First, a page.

In your example, there is a book in your hand with both "guns", but with the steel gun, you've also set a full beer in the crook of your elbow. Now which arm is harder to lift?
     
  20. Trunk Monkey

    Trunk Monkey member

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    I took my LC9 to the range today and I could NOT operate the slide lock to save my life.
     
  21. Jim Watson

    Jim Watson Member

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    Shot my LC9s in a BUG match.
    Not only did I have to yank the slide, the magazines would neither drop free nor insert easily.
    I had loaned my G43 to a friend who just motored on as usual.
     
  22. Armored farmer

    Armored farmer Member

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    Slingshot as I was taught, by my dad, who was taught by the USMC.
     
  23. Coal Dragger

    Coal Dragger Member

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    I use slide stop levers if available and I get lock back. A lot of current pistols the slide stop lever is located where my thumb wants to be and I don’t get slide lock, so I sling shot more than I would prefer. I’m slowly but surely getting rid of any pistol that I can get more than the tip of my thumb on the slide stop lever.

    An observation I will make on pistols that can suffer damage from using slide stop levers: why would anyone buy a hunk of trash like that? Seriously whether you plan to use it no not, if the gun in question is going to suffer a slide or slide stop lever failure in the event of regular use of the slide stop we have two problems that are deal breakers:

    1.) The slide, slide stop lever, or both are made from poor quality alloys that are not properly heat treated and are so soft that they won’t hold basic dimensions. So if those parts are garbage, what other parts on the gun are also cheap trash?

    2.) The designer of the gun wasn’t smart enough or diligent enough to design a basic parts interface that doesn’t eat itself, or the manufacturer is too cheap or incompetent to manufacture an interface that will last. Again if they can’t get that right, what else is sub par?

    Maybe it’s a combination of both 1and 2. Either way this kind of thing should have the klaxon in your head sounding off on that blaster, and you politely declining to buy it. We simply don’t knowingly buy guns that don’t work right or hold up to normal use, it’s a bad idea. All of us work too hard to put up with junky guns that can’t get a simple slide stop to work right and continue to do so.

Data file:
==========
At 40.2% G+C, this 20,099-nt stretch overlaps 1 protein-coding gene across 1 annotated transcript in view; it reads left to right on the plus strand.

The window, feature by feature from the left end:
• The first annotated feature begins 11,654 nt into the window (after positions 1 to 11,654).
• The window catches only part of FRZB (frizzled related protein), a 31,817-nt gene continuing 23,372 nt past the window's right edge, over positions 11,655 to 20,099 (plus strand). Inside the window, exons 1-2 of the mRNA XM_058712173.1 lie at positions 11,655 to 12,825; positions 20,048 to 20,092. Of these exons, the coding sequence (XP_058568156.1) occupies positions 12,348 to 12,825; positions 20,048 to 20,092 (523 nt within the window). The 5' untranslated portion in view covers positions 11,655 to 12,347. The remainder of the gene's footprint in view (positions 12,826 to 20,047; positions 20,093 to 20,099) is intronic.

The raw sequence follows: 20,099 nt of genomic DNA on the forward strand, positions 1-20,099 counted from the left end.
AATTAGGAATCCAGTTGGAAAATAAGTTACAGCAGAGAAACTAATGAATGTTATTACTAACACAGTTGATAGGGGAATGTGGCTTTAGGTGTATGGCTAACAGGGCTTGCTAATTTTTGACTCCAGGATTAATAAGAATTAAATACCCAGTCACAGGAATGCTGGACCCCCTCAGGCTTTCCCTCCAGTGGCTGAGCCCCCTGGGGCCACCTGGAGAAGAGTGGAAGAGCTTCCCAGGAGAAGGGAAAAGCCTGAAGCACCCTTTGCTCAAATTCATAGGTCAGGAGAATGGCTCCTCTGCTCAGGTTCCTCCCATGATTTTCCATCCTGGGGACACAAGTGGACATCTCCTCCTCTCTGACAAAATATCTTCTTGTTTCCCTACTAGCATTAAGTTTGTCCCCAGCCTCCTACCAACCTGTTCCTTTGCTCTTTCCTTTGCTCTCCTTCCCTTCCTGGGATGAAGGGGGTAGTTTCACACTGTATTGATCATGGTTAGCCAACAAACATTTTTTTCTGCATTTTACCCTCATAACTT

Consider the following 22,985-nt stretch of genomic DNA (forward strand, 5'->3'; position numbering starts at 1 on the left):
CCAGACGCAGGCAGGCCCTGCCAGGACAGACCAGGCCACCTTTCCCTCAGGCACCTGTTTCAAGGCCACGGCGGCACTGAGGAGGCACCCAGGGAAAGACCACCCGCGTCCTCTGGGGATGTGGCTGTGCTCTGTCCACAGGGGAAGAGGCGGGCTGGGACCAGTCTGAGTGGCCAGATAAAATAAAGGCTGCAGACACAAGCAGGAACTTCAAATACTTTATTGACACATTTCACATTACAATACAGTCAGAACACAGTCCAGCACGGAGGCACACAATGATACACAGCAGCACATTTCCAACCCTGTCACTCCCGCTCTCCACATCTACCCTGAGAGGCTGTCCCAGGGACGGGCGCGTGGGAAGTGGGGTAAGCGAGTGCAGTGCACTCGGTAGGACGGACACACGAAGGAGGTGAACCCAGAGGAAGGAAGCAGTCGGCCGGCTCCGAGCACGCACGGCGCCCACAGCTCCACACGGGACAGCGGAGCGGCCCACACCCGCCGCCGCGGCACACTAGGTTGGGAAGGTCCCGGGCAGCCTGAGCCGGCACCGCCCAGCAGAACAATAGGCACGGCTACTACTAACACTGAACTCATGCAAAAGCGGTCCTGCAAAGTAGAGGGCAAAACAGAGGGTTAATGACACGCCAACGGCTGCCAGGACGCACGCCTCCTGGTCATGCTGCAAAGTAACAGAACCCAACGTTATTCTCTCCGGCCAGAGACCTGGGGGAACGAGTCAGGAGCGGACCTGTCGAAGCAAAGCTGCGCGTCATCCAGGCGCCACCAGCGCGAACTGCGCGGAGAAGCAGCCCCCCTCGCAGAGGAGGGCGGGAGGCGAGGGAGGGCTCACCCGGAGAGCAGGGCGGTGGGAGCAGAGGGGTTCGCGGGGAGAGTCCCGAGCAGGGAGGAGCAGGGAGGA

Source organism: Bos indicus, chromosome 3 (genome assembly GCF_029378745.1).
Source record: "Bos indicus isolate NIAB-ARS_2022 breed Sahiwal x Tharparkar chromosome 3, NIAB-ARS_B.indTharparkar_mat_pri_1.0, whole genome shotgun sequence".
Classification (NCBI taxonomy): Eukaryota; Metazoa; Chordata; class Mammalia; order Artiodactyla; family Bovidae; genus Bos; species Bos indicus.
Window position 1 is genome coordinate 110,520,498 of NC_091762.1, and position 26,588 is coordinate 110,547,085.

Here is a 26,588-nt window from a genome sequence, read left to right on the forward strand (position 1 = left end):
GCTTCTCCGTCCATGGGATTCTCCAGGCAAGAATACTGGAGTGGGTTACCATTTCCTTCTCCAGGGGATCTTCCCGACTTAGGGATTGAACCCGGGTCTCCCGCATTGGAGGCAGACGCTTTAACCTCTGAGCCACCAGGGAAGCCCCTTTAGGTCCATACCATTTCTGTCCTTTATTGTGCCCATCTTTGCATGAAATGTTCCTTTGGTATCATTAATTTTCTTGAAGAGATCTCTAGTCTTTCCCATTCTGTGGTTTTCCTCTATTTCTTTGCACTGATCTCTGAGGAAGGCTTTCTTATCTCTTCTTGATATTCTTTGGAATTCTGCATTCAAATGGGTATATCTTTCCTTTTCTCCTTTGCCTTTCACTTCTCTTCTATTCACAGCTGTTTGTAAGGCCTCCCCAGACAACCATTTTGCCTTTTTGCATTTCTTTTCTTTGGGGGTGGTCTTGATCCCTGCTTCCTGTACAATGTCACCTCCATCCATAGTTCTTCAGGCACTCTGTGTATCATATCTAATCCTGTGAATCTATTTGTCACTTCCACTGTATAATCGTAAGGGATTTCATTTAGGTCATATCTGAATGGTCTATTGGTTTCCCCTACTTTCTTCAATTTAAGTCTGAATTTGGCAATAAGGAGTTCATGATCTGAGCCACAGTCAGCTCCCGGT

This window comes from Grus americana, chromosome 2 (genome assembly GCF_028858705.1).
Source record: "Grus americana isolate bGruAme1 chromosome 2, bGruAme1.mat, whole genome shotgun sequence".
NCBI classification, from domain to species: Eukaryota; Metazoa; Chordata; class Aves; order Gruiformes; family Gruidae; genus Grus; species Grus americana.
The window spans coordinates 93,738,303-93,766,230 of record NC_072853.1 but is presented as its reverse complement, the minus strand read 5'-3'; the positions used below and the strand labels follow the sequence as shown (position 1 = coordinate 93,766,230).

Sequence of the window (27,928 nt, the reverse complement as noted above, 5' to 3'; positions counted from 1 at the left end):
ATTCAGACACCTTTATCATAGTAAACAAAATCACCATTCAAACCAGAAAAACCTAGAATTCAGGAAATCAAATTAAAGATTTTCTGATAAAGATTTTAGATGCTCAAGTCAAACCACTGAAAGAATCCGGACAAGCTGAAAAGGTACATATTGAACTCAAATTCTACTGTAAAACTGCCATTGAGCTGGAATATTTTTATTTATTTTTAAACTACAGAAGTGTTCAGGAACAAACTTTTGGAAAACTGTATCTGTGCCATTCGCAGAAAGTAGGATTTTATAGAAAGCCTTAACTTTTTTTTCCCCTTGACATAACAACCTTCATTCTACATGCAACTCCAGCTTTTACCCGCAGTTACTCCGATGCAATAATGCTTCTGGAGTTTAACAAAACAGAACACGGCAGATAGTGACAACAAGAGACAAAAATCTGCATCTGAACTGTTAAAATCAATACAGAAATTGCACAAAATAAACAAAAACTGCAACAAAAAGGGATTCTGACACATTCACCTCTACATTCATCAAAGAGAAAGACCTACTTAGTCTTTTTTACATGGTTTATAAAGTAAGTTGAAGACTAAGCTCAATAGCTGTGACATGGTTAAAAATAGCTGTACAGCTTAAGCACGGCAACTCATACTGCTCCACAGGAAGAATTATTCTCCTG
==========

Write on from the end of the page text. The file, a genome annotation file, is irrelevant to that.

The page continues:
24. Trunk Monkey

    Trunk Monkey member

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    I'm actually very happy with my LC9. It's a very accurate gun for its size. I've never had a problem with magazines. I don't think I've ever used the slide lock on it as a slide release. So I never noticed the problem till today.
     
  25. JohnKSa

    JohnKSa Moderator Staff Member

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    The problem with this argument is the assumption that every buyer/user gets to come up with their own definition for normal use. If, for example, the manufacturer says that the part is a slide stop, not a release, and should only be used to lock the slide open, not to release the slide, then the gun does hold up to "normal use" because "normal use" doesn't include using the slide stop as a release.

    This is the same argument as saying that a gun that can't be dryfired is garbage because it won't hold up to normal use. If the manufacturer says that dryfiring is not normal use, then argument doesn't hold water. Or saying that a gun where the slide can't be dropped on an empty chamber is garbage because it won't hold up to normal use. If the maker says that dropping the slide on an empty chamber is abuse, then the argument doesn't work.

    I agree that a gun that won't hold up to normal use is garbage. It's just not true that each buyer gets to come up with their own definition for "normal use", nor is it true that the term "normal use" is defined exactly the same for every gun on the market.